Wood-Fired Hot Tub For The End Of The World

It’s one of the idyls of our age, to imagine oneself lounging in a hot tub watching a golden sunset, glass of wine in hand and the love of your life at your side. Along the way though it’s one that’s become diverted from the original, instead of a Scandinavian style wood fired tub in the forest we’re more likely to be thinking of an electric whirlpool spa made from fibreglass, as much a status symbol as a leisure item. It’s refreshing then to see [sirClogg]’s home made hot tub, a simple wooden tub with associated wood stove to heat its water. We can’t wait to step in!

The tub is simplicity itself, being made from softwood planks held together under tension by some steel cables. He admits though that he made a mistake using green wood, as it has now contracted leaving the tub with some gaps. But it’s a simple enough build that he can contemplate dismantling and rebuilding it to correct for that oversight.

Heat meanwhile is provided by a pipe that circulates water from the bottom of the tub through a heat exchanger coil inside a brick-built wood stove adjacent to the tub. The fabrication of the heat exchanger is detailed in the video below, we enjoyed seeing the copper piping filled with salt to ensure it doesn’t collapse when being bent around a five-gallon bucket. It doesn’t get much simpler than this, and the reward of a hot tub must be a sweet one indeed.

For hot tub enthusiast hackers, it’s always worth remembering that the excellent Danish hacker camp BornHack has a hot tub as part of its wellness area.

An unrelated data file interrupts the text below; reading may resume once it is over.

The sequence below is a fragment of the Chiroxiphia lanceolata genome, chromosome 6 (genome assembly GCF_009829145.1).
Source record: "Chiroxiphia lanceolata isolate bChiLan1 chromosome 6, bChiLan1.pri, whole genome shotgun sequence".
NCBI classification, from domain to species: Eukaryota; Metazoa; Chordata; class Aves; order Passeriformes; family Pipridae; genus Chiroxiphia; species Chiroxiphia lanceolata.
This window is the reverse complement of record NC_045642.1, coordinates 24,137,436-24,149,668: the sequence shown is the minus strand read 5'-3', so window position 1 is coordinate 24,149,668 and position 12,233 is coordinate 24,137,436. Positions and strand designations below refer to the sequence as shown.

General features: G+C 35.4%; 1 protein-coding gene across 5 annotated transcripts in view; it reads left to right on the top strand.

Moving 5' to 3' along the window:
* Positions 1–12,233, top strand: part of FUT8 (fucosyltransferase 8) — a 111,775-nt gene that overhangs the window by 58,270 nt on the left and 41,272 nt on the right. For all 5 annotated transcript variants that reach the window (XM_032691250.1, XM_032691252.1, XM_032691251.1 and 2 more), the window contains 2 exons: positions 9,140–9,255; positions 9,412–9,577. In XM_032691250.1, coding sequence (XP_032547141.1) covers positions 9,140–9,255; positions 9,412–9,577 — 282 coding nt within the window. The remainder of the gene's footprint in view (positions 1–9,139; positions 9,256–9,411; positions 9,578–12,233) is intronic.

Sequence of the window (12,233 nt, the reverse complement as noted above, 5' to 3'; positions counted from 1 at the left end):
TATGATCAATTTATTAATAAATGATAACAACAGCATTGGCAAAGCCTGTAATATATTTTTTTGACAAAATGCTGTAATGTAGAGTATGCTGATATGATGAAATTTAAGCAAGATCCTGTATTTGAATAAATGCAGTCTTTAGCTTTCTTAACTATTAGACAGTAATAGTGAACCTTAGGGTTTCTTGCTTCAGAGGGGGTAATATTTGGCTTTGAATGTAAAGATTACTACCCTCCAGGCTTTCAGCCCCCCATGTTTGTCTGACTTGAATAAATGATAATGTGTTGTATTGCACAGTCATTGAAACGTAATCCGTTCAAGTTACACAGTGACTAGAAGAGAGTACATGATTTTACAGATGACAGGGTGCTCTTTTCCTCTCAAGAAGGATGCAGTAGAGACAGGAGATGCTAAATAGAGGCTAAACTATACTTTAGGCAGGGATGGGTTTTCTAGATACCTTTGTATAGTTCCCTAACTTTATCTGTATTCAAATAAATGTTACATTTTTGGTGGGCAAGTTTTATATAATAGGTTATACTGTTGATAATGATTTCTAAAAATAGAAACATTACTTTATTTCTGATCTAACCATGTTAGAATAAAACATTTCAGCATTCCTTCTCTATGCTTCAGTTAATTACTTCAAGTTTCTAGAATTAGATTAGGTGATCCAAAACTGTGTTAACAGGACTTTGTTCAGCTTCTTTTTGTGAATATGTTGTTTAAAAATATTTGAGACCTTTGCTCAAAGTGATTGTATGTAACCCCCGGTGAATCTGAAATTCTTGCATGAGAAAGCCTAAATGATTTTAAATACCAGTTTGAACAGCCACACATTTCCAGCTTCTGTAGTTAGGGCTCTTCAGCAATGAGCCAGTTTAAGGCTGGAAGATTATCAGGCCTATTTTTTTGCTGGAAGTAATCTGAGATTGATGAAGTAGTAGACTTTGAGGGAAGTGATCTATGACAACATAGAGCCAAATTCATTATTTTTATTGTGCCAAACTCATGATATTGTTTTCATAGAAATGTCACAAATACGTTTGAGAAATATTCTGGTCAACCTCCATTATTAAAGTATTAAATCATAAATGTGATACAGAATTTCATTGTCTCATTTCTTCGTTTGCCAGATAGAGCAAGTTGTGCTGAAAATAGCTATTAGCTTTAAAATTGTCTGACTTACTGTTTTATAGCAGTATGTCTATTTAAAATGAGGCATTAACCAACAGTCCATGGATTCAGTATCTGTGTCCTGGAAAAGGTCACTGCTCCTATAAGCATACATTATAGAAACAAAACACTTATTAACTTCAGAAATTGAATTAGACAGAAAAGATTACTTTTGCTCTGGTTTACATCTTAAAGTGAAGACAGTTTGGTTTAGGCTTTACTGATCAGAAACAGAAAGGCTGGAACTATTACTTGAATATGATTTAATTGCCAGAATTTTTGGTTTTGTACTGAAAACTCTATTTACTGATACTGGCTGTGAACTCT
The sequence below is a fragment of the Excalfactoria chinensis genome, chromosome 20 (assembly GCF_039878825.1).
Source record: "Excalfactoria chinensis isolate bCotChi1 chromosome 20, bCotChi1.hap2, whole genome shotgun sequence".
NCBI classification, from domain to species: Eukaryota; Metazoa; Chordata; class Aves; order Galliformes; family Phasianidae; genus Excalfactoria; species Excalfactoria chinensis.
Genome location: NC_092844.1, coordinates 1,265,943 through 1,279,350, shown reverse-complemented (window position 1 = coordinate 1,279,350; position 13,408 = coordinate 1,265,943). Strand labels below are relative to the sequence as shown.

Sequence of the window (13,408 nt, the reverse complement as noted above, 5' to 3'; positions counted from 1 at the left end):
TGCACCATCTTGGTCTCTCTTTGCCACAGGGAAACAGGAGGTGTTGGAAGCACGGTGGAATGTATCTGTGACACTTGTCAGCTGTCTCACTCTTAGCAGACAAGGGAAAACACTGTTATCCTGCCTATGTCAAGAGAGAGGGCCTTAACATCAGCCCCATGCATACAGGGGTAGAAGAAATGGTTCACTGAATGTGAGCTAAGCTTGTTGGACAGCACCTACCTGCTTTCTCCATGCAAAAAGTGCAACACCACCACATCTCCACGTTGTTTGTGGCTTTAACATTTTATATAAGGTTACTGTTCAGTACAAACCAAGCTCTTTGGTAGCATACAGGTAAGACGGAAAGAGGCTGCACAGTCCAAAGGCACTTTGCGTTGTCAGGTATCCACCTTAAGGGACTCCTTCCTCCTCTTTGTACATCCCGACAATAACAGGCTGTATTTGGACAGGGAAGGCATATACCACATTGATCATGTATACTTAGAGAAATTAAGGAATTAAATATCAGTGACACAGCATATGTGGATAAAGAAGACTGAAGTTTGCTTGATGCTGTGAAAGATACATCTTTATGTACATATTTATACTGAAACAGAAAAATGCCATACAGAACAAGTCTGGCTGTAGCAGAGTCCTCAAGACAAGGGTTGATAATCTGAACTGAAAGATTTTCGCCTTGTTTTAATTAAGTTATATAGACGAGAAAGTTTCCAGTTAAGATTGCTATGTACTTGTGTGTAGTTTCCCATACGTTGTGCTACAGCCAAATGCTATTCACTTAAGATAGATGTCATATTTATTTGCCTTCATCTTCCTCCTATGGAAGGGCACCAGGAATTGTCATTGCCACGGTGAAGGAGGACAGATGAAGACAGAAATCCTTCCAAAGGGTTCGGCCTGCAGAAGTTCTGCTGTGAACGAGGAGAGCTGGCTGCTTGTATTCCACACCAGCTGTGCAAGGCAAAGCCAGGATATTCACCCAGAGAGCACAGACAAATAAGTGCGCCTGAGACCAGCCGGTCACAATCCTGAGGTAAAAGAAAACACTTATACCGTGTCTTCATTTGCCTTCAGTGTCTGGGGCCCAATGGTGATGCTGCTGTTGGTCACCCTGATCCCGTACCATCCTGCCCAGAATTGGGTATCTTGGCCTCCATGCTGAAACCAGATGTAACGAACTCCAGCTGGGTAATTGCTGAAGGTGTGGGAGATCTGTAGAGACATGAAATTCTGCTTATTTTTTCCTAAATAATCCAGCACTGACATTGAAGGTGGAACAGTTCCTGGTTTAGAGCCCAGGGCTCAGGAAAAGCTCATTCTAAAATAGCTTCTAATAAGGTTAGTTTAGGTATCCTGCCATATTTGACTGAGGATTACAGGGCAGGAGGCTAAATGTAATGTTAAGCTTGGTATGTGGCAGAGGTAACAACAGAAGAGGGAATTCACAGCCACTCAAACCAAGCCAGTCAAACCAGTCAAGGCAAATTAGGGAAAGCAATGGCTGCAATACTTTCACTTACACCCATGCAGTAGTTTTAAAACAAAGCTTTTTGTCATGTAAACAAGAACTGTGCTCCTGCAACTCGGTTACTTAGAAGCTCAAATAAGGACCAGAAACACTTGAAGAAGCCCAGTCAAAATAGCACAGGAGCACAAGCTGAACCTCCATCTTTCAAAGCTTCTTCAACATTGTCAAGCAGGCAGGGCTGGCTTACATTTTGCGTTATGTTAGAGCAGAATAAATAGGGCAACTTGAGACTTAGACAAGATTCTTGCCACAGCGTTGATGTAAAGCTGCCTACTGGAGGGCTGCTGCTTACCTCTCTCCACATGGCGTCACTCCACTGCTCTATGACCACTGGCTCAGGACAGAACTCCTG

13 thoughts on “Wood-Fired Hot Tub For The End Of The World

    1. I wouldn’t, it’s akin to descending blindly into the depths of the freezing water and reappearing as an acorn. A Warm is tub better as it comes with no disfiguring paradoxes.

    2. I wouldn’t; it’s akin to descending blindly into the depths of the freezing water and reappearing as an acorn. A warm hot tub is more comfortable and avoids any disfiguring paradoxes.

      1. Google stock tank hot tub, you’ll see what I mean. I missed the outdoor 露天風呂 from living in Japan for a few years, seemed the easiest way to get those back without becoming a cedar cooper.

  1. Dunno how you keep that from leaking over time with all those knots…
    We have a 50 year old 3000 gallon redwood water tank for our drinking water, it’s really something pretty amazing. But all the wood is 100% knot free. (Very difficult and expensive to get these days…)

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